Sunday, 13 May 2018

Moreporks & Horses- East Cape; Part 1

Catch-up

We left Waipiro Bay and rather than back-track to Te Puia Springs we took the loop road back to the main road. It was only about 8kms but it was narrow, potholed and dusty. David very nearly turned around after 2-3kms but I convinced him we only had a short distance to cover before we were back on the highway.

We called into Ruatoria for lunch and supplies and then continued on, stopping in Tikitiki to take photos of another beautiful historic church. St Mary's Anglican Church is well known due to the beautiful Maori carvings and panelling inside but unfortunately the church has been closed to the public for many years so I'm unable to show you the interior. 


St Mary’s was completed in 1926 as a memorial to the local Ngati Porou soldiers who fought and died in the First World War. Standing high on the hill behind the church is the cenotaph.


There are Te Araroa signs all the way up the coast so I had to post at least one on here. Those that have been following my blog for awhile will know that I've posted many Te Araroa signs from the South Island's remote and sometimes snowed in interior in the past.  Of course those signs are for Te Araroa, New Zealand's Trail or the Long Pathway- the roughly 3000km walking trail from the top of the North Island to the bottom of the South.

This sign post is for the real McCoy- Te Araroa, the East Coast village. It's a pity that the trail doesn't pass through here, it would add a whole lot of money to the local economy but also a whole heap of kilometres to the trail.


Tikitiki is another tiny East Coast settlement with just a few houses and a number of long empty commercial buildings. It says a lot for the area that the only businesses that look to have survived are the RSA (with post boxes) and a barber's shop! Although that looks to have shut down too.  


Our next stop is at Moreports Nest in Te Araroa. This will be our home base for the next few days. We've finally reached the top of the East Coast and the most eastern settlement in New Zealand.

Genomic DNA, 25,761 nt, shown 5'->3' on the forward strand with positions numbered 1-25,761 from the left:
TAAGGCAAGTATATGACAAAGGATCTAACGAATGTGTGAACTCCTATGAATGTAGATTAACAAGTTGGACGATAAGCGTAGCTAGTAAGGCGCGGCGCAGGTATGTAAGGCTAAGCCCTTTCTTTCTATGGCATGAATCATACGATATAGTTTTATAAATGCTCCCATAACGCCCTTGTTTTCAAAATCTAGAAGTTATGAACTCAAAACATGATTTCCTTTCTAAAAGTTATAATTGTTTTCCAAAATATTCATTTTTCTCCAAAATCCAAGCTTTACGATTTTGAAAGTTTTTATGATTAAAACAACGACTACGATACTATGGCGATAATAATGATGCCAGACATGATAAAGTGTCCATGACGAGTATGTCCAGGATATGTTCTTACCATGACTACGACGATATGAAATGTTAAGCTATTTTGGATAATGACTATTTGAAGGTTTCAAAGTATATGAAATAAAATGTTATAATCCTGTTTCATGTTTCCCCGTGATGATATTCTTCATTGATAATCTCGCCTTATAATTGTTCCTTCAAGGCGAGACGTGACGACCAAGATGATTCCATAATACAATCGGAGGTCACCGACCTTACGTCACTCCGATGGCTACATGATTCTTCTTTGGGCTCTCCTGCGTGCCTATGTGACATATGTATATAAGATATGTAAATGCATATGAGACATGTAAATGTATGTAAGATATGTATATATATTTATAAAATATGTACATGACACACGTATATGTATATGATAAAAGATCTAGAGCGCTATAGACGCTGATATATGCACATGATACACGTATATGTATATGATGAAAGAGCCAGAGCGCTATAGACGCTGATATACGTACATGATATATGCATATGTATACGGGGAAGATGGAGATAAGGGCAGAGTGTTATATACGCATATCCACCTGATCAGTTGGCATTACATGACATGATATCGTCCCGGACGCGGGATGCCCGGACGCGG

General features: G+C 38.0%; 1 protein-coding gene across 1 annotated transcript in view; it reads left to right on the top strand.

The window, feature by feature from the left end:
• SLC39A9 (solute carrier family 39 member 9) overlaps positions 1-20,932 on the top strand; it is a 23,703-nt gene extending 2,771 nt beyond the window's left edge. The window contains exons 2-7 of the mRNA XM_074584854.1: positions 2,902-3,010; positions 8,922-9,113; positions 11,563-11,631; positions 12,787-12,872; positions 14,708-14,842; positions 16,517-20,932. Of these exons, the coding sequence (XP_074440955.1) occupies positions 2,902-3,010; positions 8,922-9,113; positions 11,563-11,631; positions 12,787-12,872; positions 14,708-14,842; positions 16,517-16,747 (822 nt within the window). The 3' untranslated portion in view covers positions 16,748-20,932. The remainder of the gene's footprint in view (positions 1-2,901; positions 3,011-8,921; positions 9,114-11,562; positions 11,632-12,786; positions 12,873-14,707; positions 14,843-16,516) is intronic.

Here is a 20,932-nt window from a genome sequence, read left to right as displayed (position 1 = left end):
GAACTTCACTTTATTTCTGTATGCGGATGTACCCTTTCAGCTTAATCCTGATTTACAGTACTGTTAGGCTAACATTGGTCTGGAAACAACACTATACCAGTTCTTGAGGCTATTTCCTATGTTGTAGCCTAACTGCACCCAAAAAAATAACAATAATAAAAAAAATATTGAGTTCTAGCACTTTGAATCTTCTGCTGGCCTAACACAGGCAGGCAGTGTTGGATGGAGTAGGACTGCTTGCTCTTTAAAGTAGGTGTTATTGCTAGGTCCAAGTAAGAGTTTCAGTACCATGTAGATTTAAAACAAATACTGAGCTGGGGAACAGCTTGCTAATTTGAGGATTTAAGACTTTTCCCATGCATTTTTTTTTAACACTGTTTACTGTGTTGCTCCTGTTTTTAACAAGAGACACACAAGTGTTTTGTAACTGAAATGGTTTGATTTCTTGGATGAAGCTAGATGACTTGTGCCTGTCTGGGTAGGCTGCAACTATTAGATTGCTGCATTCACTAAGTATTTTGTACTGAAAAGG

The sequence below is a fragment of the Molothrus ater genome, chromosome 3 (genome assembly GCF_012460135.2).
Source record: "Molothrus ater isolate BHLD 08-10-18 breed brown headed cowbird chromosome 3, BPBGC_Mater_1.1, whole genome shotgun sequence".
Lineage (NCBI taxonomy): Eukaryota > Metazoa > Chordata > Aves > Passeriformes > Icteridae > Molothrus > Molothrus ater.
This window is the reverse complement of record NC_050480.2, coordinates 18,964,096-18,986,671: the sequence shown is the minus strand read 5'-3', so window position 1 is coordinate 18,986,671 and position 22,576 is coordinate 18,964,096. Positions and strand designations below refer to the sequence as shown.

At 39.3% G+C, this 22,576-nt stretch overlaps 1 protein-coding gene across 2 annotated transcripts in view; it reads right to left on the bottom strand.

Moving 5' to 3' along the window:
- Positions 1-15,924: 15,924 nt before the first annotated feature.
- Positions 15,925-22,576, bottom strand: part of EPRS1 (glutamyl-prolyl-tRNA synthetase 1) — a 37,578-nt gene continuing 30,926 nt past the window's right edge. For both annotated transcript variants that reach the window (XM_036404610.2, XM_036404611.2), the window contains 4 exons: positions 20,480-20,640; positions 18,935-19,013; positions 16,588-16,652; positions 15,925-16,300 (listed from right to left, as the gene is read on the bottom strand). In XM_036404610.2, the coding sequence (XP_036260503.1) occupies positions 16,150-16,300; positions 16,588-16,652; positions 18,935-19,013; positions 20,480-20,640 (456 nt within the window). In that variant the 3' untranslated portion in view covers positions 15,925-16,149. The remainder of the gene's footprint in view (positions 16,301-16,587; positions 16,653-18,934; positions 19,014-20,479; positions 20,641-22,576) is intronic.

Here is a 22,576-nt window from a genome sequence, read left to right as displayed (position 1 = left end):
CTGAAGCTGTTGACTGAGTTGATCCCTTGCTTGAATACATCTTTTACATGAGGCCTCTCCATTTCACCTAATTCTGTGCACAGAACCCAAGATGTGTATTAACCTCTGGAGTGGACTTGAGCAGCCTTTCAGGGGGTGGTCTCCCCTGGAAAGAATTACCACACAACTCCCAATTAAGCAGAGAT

Moreporks Nest is a hidden gem and well worth an extended stay. They offer backpacker accommodation inside the homestead, tent sites on the front lawn and a large parking area at the entrance for self-contained RVs at $15 a night per van. And it lives up to its name; Moreporks gently  (or otherwise) 'more...pork' you to sleep from the pines up behind the campsite every night.

The 130 year old colonial home was originally situated in Gisborne, where it was once occupied by nuns and operated as a school. It was shifted to Te Araroa in 1985 and is slowly being restored to its former glory. A section of the top storey was removed when it arrived and is now one of the whanau's homes down the road.


There's a great communal kitchen and BBQ area at the back of the main house and laundry, toilets & showers available too. It's also one of the very few places around the coast where you can fill up with water; and lovely spring water at that. Most people are on tank supply and water is a valuable commodity for the locals. 


I do feel very sad for Moreporks Nest though, they are about to loose a fair bit of their trade. This is not good for any East Coast business where it is a daily struggle to survive. And the reason? There is a new NZMCA Park about to open just half a kilometre down the road, the digger was parked up ready to attack the paddock a few days after we left.

Te Araroa village is not very big and I know that having the NZMCA Park in town is going to bring a lot of other business to the settlement but sadly it's also going to take some away from Moreporks Nest. I hope people will still support Moreporks, it's a lovely place with charming hosts.

Site of the new Te Araroa NZMCA Park